Friday, July 30, 2010

A mini-"World Food Programme"

On Tue, Oct 20, 2009 I asked for articles about Norman Borlaug from my friends when I got this email digest link on a retrospective on Norman Ernest Borlaug. Immediately Siva sent me the pdf and also mentioned that he "talks about Borlaug Borlaug in soil ecology and south east asia conservation. 3-4 slides only with Ehrlich saying millions would starve and then came along Borlaug with dwarf spring wheat..." Siva also mentioned that he had seen an episode in the West Wing that mentioned Borlaug. He blogged about it here I as discover

Norman Borlaug's scientific contribution and industry was compelling and something I felt I could share with my science class. So I did up a just-in-time lecture. It's true that when you teach, you learn twice as my landlady used to say. So the more I did up my slides, the more I learnt of his enormous contribution to alleviating hunger. We've heard so much about the Green Revolution but when I dip-stick any class about who Norman Borlaugh was, I get blank stares. Then again, lots of people I know don't even know what types of food are made from wheat flour. And here was a man who almost single-handedly solve world hunger; and for India and Pakistan, their wheat yields went from famine levels to levels of self-sufficiency in just over half a decade, with India going on to becoming a net wheat exporter.

Within a few days of doing up the JIT lecture, I heard that the National Institute of Education was hosting Dr. M. Vijaya Gupta, World Food Prize Laureate who would talk about his fish programme in Bangladesh in the 1980s. The stories of how women become empowered through rural aquaculture were riveting and heartwarming.

It became a need for me now to package this into some sort of programme for students to get a more first-hand experience of "food". So that was how the Raffles "World Food Programme" was born. Interestingly, this food programme idea got people I spoke to, more interested than when i spoke about any other science workshops or electives that I have carried out. Food is such a common denominator.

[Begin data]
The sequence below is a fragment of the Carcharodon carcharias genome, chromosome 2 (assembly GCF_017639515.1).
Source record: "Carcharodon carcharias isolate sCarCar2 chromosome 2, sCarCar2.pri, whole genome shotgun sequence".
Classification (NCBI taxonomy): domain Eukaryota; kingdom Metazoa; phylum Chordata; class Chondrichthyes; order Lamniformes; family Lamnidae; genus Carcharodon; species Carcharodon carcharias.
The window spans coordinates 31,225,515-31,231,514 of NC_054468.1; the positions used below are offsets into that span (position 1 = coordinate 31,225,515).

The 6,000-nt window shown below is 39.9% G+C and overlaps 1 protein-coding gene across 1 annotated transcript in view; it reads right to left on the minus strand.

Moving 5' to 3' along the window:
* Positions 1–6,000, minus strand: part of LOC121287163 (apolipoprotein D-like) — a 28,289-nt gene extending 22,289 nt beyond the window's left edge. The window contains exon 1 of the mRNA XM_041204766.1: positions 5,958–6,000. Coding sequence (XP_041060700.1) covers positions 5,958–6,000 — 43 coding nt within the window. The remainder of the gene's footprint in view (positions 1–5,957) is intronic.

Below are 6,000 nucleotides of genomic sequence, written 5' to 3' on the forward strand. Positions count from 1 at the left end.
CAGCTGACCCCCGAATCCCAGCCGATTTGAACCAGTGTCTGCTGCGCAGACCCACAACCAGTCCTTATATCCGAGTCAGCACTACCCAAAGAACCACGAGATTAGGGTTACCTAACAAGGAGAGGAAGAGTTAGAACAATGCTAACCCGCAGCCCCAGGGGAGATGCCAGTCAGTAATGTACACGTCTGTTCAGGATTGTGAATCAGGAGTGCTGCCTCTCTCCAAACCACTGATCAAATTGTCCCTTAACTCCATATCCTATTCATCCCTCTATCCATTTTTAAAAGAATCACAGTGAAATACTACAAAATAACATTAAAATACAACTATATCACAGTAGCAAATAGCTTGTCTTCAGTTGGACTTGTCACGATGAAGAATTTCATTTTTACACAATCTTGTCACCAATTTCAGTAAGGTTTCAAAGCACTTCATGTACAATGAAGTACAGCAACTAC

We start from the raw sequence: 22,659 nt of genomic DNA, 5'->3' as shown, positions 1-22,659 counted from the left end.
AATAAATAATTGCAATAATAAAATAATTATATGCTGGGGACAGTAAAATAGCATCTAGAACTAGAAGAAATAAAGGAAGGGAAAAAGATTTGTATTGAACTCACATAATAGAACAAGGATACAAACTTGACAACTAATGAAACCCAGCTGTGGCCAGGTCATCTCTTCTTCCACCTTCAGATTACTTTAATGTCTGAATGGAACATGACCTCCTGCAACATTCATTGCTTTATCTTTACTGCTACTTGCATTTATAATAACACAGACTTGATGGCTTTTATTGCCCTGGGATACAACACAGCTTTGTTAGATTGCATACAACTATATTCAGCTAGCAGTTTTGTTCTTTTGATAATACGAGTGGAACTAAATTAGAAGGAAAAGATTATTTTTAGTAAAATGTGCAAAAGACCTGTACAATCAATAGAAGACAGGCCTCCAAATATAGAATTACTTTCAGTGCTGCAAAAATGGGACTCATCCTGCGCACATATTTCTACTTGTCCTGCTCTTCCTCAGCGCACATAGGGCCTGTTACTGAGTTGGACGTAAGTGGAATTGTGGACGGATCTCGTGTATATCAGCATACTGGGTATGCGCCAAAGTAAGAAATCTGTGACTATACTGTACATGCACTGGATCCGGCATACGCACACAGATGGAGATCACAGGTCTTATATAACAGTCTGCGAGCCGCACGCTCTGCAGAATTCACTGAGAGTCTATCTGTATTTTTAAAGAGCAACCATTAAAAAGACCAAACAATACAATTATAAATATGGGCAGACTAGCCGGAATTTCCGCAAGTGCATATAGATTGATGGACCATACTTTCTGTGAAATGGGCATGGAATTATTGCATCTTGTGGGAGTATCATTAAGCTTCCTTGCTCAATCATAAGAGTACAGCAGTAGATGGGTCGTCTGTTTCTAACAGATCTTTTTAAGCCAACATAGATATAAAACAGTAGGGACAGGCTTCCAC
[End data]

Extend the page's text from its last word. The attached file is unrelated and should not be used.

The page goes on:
and our first harvest of pak choy. Extremely delicious with a taste of the earth.

And just when I thought food issues were not going to be resurfaced again, publishes a special feature entitled "Can science feed the world?" and just yesterday.

Labels: , ,

Wednesday, July 28, 2010

Celebrating the mangroves

I use this video very often to tell stories to new students. Somehow it also gives me credibility! I guess like the moon, I shine with borrowed light from the likes of Attenborough and our resident mangrove denizen - Otterman. The whole picture of our local mangrove Otterman pulling the legend is cause for quite and deep celebration.

I remember during the busiest part of my school teaching term, Siva asks me to be a chauffeur for some visiting scientist who wanted to visit mangroves. I said yes before even getting any details and didnt think much of it... Must be another day out with european zoologists that needed some samples and then a good prata somewhere.

The next day I drove and parked at the rendevous, Orchid Hotel Lobby where the BBC team was. I walked out of my car and towards to lobby only to see a vision of Sir David Attenborough appearing next to the concierge with a beaming Otterman in usual bermudas and torn polo t-shirt to receive him.

The only other time I was close to Attenborough was when I was hiking through Richmond in London after a lab session at Kew and someone told me he lived around there.

Here's Otterman's version of the mangrove episode.

Labels: , , ,